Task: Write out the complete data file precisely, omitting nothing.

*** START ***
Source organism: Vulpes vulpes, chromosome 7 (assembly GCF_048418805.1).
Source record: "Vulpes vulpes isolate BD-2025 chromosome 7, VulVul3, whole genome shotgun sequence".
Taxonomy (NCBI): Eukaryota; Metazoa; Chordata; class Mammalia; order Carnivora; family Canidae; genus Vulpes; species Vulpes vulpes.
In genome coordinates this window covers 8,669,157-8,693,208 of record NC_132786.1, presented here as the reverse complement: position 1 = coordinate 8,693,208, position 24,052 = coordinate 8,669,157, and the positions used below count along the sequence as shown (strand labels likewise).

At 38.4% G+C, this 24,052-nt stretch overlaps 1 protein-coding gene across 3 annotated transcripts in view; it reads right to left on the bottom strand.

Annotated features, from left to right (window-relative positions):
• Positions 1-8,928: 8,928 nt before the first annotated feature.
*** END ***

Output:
Source organism: Vulpes vulpes, chromosome 7 (assembly GCF_048418805.1).
Source record: "Vulpes vulpes isolate BD-2025 chromosome 7, VulVul3, whole genome shotgun sequence".
Taxonomy (NCBI): Eukaryota; Metazoa; Chordata; class Mammalia; order Carnivora; family Canidae; genus Vulpes; species Vulpes vulpes.
In genome coordinates this window covers 8,669,157-8,693,208 of record NC_132786.1, presented here as the reverse complement: position 1 = coordinate 8,693,208, position 24,052 = coordinate 8,669,157, and the positions used below count along the sequence as shown (strand labels likewise).

At 38.4% G+C, this 24,052-nt stretch overlaps 1 protein-coding gene across 3 annotated transcripts in view; it reads right to left on the bottom strand.

Annotated features, from left to right (window-relative positions):
• Positions 1-8,928: 8,928 nt before the first annotated feature.